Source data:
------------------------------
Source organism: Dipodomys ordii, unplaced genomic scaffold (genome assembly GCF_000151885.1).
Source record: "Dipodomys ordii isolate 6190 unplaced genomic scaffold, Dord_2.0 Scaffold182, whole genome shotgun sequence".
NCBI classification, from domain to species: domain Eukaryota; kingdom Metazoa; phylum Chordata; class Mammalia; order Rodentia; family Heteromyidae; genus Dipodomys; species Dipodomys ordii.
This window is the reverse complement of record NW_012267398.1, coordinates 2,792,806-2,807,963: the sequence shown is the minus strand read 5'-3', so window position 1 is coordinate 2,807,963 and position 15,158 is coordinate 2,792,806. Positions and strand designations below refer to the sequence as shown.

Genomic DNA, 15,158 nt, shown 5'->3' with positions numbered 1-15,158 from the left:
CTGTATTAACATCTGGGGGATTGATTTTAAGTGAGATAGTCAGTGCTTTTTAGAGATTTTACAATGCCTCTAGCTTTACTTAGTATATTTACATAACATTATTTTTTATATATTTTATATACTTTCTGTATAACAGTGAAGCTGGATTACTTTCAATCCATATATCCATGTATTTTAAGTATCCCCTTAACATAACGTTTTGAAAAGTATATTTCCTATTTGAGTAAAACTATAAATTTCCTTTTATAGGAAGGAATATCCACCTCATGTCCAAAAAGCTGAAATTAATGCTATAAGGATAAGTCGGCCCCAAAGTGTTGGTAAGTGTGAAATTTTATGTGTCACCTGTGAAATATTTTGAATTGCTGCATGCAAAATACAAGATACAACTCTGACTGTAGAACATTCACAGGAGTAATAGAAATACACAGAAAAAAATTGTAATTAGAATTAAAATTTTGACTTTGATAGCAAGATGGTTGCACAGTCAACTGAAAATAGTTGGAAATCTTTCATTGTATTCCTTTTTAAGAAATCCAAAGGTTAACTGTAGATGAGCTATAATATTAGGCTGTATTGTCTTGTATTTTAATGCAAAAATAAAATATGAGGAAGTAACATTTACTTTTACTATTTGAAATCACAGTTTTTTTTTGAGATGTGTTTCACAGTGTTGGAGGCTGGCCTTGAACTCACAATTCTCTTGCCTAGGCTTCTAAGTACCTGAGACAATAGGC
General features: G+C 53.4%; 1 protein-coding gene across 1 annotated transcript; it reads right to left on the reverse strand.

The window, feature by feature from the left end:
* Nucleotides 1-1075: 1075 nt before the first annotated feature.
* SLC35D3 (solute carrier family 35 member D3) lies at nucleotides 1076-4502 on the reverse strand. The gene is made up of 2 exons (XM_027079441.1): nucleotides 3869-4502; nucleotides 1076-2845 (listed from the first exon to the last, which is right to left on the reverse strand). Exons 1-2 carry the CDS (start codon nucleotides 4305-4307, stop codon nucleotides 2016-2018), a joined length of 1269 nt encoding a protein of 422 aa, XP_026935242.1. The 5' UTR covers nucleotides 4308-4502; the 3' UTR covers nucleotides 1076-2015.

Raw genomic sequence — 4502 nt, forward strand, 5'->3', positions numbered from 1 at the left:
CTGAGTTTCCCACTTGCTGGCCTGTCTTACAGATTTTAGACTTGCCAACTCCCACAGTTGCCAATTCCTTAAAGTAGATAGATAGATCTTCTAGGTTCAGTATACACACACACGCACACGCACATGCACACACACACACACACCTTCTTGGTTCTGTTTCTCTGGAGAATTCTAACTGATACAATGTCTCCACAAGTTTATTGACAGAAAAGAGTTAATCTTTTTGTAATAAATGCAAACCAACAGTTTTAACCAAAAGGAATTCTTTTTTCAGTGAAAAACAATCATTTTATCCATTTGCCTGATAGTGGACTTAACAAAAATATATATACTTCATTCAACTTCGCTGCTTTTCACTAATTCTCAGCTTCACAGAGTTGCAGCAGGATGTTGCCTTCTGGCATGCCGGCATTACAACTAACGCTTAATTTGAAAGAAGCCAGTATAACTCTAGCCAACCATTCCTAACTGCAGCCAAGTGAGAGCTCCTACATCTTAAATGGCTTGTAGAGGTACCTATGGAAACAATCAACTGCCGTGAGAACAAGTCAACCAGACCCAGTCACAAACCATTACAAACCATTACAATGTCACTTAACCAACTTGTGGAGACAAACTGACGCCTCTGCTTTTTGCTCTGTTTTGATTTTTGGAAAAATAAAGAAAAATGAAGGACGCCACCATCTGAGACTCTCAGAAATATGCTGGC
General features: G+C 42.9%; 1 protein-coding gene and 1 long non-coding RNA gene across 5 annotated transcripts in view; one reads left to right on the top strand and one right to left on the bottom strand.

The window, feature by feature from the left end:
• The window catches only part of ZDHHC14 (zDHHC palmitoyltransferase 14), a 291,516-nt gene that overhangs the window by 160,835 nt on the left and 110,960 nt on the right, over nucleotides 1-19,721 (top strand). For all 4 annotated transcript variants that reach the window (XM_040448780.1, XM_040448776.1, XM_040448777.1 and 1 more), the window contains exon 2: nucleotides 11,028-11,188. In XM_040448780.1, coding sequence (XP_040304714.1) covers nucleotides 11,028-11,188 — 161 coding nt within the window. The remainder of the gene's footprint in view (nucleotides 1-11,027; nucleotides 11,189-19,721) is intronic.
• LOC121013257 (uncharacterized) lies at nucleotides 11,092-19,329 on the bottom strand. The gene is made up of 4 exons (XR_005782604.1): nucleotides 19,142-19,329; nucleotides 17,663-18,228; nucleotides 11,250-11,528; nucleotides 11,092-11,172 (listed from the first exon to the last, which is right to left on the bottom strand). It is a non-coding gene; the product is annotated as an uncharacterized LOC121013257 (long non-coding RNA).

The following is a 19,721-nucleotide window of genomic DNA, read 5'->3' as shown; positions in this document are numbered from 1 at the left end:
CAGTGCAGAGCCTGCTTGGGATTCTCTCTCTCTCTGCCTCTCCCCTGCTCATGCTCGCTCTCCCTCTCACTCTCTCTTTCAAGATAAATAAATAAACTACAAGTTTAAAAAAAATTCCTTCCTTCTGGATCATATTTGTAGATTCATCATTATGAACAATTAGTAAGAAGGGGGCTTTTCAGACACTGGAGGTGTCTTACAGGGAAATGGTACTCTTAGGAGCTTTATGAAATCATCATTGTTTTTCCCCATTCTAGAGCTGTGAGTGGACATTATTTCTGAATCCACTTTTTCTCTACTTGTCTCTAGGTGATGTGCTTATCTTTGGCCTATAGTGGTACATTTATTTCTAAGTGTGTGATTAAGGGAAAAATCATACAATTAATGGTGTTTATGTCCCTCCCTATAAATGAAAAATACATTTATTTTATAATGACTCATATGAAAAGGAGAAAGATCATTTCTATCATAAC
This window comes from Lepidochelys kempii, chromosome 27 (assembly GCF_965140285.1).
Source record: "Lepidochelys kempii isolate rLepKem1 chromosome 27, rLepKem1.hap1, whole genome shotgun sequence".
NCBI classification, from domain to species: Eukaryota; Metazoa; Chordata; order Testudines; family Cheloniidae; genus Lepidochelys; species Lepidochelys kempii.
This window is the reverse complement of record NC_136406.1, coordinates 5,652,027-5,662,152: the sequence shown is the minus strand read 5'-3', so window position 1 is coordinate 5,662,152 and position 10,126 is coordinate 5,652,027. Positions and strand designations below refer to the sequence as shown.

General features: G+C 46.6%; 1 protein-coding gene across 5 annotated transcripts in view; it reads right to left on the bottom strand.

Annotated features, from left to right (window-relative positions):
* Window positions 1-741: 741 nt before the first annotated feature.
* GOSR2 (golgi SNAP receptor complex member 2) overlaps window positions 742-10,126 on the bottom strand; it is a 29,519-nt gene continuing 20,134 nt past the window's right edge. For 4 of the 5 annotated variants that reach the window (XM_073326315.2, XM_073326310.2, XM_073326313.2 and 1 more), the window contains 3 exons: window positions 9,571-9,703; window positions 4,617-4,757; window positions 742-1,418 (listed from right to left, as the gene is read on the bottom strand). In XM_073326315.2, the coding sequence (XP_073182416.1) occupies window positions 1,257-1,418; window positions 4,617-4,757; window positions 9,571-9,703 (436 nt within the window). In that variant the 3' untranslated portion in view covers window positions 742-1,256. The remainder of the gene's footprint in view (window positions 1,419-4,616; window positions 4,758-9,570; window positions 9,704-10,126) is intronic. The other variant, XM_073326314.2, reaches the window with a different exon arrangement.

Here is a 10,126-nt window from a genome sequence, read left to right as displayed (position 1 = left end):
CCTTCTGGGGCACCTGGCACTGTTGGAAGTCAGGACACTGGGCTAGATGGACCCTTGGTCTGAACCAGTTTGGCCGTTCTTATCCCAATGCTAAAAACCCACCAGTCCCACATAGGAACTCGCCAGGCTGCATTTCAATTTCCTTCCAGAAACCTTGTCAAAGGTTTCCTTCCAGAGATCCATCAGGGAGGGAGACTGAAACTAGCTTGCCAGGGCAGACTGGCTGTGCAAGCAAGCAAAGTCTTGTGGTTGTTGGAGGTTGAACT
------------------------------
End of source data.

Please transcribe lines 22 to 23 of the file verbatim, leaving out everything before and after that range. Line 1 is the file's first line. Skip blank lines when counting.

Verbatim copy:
This window is the reverse complement of record NC_136406.1, coordinates 5,652,027-5,662,152: the sequence shown is the minus strand read 5'-3', so window position 1 is coordinate 5,662,152 and position 10,126 is coordinate 5,652,027. Positions and strand designations below refer to the sequence as shown.

General features: G+C 46.6%; 1 protein-coding gene across 5 annotated transcripts in view; it reads right to left on the bottom strand.